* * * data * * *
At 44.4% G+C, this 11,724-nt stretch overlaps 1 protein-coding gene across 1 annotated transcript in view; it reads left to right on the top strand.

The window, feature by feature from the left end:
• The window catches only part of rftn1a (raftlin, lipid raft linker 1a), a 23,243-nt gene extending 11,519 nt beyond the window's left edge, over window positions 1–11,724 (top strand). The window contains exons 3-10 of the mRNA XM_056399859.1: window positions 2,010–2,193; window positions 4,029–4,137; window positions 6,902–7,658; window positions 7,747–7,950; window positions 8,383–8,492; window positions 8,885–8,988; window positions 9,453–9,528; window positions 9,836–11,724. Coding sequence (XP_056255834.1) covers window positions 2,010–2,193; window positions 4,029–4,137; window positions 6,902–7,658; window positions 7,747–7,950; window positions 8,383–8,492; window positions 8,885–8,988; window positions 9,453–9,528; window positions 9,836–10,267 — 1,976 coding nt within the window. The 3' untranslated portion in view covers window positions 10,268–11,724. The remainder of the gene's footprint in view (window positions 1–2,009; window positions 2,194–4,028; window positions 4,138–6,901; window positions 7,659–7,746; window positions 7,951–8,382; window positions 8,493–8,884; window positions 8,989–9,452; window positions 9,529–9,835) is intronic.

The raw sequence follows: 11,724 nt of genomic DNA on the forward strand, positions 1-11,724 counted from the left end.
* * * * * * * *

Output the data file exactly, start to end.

At 44.4% G+C, this 11,724-nt stretch overlaps 1 protein-coding gene across 1 annotated transcript in view; it reads left to right on the top strand.

The window, feature by feature from the left end:
• The window catches only part of rftn1a (raftlin, lipid raft linker 1a), a 23,243-nt gene extending 11,519 nt beyond the window's left edge, over window positions 1–11,724 (top strand). The window contains exons 3-10 of the mRNA XM_056399859.1: window positions 2,010–2,193; window positions 4,029–4,137; window positions 6,902–7,658; window positions 7,747–7,950; window positions 8,383–8,492; window positions 8,885–8,988; window positions 9,453–9,528; window positions 9,836–11,724. Coding sequence (XP_056255834.1) covers window positions 2,010–2,193; window positions 4,029–4,137; window positions 6,902–7,658; window positions 7,747–7,950; window positions 8,383–8,492; window positions 8,885–8,988; window positions 9,453–9,528; window positions 9,836–10,267 — 1,976 coding nt within the window. The 3' untranslated portion in view covers window positions 10,268–11,724. The remainder of the gene's footprint in view (window positions 1–2,009; window positions 2,194–4,028; window positions 4,138–6,901; window positions 7,659–7,746; window positions 7,951–8,382; window positions 8,493–8,884; window positions 8,989–9,452; window positions 9,529–9,835) is intronic.

The raw sequence follows: 11,724 nt of genomic DNA on the forward strand, positions 1-11,724 counted from the left end.